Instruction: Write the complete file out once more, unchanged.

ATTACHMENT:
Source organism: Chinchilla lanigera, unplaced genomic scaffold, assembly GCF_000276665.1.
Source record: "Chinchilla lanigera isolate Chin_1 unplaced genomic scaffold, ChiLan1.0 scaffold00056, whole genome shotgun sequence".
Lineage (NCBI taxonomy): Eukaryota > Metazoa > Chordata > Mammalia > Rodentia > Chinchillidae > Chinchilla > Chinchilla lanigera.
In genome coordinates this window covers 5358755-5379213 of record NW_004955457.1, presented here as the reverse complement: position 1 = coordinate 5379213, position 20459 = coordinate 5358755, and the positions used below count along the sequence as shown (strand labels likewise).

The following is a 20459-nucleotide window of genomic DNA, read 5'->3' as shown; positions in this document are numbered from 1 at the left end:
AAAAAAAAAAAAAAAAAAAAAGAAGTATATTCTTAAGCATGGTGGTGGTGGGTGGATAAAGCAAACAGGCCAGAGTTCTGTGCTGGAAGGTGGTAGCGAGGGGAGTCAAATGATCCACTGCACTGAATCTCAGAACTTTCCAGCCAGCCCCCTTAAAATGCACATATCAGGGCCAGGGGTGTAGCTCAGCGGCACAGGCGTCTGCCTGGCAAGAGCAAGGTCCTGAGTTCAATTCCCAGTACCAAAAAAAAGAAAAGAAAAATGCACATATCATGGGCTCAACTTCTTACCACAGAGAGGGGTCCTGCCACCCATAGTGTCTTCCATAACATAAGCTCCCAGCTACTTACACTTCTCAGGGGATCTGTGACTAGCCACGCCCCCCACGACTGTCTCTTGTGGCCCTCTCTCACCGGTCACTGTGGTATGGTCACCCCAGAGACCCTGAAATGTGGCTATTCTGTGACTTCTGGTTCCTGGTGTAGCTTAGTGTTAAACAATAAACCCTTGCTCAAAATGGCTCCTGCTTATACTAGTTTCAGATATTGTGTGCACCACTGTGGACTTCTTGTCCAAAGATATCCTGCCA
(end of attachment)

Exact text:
Source organism: Chinchilla lanigera, unplaced genomic scaffold, assembly GCF_000276665.1.
Source record: "Chinchilla lanigera isolate Chin_1 unplaced genomic scaffold, ChiLan1.0 scaffold00056, whole genome shotgun sequence".
Lineage (NCBI taxonomy): Eukaryota > Metazoa > Chordata > Mammalia > Rodentia > Chinchillidae > Chinchilla > Chinchilla lanigera.
In genome coordinates this window covers 5358755-5379213 of record NW_004955457.1, presented here as the reverse complement: position 1 = coordinate 5379213, position 20459 = coordinate 5358755, and the positions used below count along the sequence as shown (strand labels likewise).

The following is a 20459-nucleotide window of genomic DNA, read 5'->3' as shown; positions in this document are numbered from 1 at the left end:
AAAAAAAAAAAAAAAAAAAAAGAAGTATATTCTTAAGCATGGTGGTGGTGGGTGGATAAAGCAAACAGGCCAGAGTTCTGTGCTGGAAGGTGGTAGCGAGGGGAGTCAAATGATCCACTGCACTGAATCTCAGAACTTTCCAGCCAGCCCCCTTAAAATGCACATATCAGGGCCAGGGGTGTAGCTCAGCGGCACAGGCGTCTGCCTGGCAAGAGCAAGGTCCTGAGTTCAATTCCCAGTACCAAAAAAAAGAAAAGAAAAATGCACATATCATGGGCTCAACTTCTTACCACAGAGAGGGGTCCTGCCACCCATAGTGTCTTCCATAACATAAGCTCCCAGCTACTTACACTTCTCAGGGGATCTGTGACTAGCCACGCCCCCCACGACTGTCTCTTGTGGCCCTCTCTCACCGGTCACTGTGGTATGGTCACCCCAGAGACCCTGAAATGTGGCTATTCTGTGACTTCTGGTTCCTGGTGTAGCTTAGTGTTAAACAATAAACCCTTGCTCAAAATGGCTCCTGCTTATACTAGTTTCAGATATTGTGTGCACCACTGTGGACTTCTTGTCCAAAGATATCCTGCCA